When the Paris attacks occurred, “security” agencies on both sides of the Atlantic jumped into the media spotlight to declare that encryption had helped the terrorist planning remain secret. Their spokespeople in the media (see NYTimes, etc…) were quick to jump in making unfounded claims based on secret sources. As time went on these early stories were retracted, or as the case of the NYTimes, simply pulled without comment.
Then a text was found on a terrorist’s phone in clear text. The tech privacy/security community was quick to jump out with their own claims that the terrorists did not use encryption.
Both sides are wrong and both of their arguments are red herrings, they both do a dis-service to those they claim to represent.
Let’s start with the privacy advocates’ arguments. All that we know is that the terrorists sent at least one message unencrypted, we do not know anything of the (probably many) messages sent previously. To focus on the fact that they did not use encryption (when logic tells us that they probably did) makes it seem that if they had used encryption then it would be alright to call for governmental back doors to its use. Refusing to enter the sty with the 3 letter agencies would have been the better course, for when it is eventually proven that the terrorists did in fact use encryption for some communications, the argument is lost.
The NSA/GCHQ/FBI arguments for back doors is based on a false dilemma. When these agencies make claims that terrorists used encryption the correct response is not “did not”, but instead “so what!”. So what if they did use encryption? That does not lead to the conclusion that no one else can use secure communications. Without privacy there can be no freedom, each is contingent upon the other. These terrorists traveled by train, should we make travel by train illegal? These terrorists had passports, they could not have accomplished their deed without these passports, should we outlaw passports? This is preposterous, it is as preposterous as the claims that secure communications should be banned because the terrorists used it.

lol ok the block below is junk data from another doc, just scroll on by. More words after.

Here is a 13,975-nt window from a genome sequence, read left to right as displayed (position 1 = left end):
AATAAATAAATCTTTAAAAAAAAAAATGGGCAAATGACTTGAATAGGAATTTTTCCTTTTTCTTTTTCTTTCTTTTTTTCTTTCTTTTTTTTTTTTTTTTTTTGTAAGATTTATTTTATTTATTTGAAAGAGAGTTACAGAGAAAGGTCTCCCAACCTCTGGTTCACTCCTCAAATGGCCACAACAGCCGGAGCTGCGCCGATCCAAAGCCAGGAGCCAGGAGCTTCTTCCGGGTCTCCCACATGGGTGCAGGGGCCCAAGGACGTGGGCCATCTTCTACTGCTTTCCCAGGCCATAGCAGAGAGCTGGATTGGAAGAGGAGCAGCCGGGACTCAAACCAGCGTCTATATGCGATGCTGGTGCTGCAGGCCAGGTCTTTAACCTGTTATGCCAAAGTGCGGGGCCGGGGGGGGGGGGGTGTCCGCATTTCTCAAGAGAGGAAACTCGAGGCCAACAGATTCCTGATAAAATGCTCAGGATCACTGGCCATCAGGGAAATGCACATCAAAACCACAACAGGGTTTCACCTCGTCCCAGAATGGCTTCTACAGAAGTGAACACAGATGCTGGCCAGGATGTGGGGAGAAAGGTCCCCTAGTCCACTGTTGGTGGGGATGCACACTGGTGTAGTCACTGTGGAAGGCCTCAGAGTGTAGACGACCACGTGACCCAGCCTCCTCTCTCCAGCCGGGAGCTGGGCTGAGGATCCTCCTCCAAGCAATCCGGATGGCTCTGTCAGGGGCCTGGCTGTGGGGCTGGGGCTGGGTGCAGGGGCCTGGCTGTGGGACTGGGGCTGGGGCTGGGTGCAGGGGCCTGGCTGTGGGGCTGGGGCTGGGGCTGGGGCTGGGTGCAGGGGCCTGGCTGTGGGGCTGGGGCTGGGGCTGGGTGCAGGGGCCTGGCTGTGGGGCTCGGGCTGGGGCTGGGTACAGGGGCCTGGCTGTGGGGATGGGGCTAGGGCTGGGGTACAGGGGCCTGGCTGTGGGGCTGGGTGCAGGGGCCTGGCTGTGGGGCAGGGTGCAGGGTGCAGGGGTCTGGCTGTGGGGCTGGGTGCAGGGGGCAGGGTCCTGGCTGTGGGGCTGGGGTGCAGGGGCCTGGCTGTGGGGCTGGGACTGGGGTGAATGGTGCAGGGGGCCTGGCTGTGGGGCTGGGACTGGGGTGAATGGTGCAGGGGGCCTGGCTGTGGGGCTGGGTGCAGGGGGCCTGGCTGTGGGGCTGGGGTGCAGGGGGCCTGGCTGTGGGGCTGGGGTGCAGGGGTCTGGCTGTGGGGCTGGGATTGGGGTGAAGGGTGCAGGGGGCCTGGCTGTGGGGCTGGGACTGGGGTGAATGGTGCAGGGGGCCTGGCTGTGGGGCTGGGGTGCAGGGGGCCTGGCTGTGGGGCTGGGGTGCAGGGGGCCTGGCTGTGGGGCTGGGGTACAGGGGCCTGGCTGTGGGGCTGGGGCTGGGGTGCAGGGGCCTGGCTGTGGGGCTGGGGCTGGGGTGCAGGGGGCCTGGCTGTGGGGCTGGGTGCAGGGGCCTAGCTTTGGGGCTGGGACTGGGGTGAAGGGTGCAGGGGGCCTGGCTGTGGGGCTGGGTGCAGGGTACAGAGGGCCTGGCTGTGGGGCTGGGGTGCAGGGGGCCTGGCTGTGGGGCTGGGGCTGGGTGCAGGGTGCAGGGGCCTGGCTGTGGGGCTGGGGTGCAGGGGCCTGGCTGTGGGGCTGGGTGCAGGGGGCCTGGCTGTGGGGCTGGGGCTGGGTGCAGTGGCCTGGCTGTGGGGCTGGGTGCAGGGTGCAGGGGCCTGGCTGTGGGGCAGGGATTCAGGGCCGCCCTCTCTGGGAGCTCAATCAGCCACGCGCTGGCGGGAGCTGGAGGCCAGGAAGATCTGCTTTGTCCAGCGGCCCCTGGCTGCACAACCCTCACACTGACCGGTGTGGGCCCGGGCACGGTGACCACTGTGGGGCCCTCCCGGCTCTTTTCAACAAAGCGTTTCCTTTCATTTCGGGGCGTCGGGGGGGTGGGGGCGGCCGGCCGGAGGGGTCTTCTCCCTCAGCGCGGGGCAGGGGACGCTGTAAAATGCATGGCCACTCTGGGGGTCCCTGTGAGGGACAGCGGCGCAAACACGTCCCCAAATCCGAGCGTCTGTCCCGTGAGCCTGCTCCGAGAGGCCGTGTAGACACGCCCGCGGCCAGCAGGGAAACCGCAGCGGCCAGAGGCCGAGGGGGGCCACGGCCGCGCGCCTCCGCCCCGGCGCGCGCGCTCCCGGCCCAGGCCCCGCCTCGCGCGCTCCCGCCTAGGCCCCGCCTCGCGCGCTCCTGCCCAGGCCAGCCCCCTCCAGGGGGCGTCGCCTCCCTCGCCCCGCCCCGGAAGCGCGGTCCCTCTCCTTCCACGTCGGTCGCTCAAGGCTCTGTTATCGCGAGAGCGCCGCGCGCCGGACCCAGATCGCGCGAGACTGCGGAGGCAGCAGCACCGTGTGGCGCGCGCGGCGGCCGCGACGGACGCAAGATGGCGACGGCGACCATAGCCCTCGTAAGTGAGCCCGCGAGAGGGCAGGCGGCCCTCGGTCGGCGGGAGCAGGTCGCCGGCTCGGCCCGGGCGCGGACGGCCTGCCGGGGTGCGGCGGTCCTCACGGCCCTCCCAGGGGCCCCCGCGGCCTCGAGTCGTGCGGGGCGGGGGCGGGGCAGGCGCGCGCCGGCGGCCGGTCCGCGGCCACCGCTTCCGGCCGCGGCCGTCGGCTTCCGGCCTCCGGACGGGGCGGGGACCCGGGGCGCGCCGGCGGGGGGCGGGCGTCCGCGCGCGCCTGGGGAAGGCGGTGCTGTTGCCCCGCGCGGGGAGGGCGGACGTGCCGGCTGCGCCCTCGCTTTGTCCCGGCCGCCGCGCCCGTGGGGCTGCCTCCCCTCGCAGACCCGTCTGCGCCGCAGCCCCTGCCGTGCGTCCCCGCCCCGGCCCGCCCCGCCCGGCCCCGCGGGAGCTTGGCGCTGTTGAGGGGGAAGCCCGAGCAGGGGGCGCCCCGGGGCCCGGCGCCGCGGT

I have a right to secure communication and privacy. If I choose to encrypt the data on my phone, my tablet, my computer; then that is my choice [edit: same as whether I choose to lock my house and car]. The government does not have a right to a back door to that data [nor keys to my house]. The privacy advocates argue that any governmental back door could be exploited by bad actors and should therefore not be mandated. I would take a different tack, and argue that the government has no right or authority to demand a back door, even if it could be proven that others could not exploit it. It is my nature endowed right to privacy to have my data secured and my communications private, period.
I recommend Wickr for secure communications. Wickr is encrypted messaging and is available for Windows, Linux, OSX, Android, and iOS. It is easy to use and free for personal use. You can message me at user “foggytown”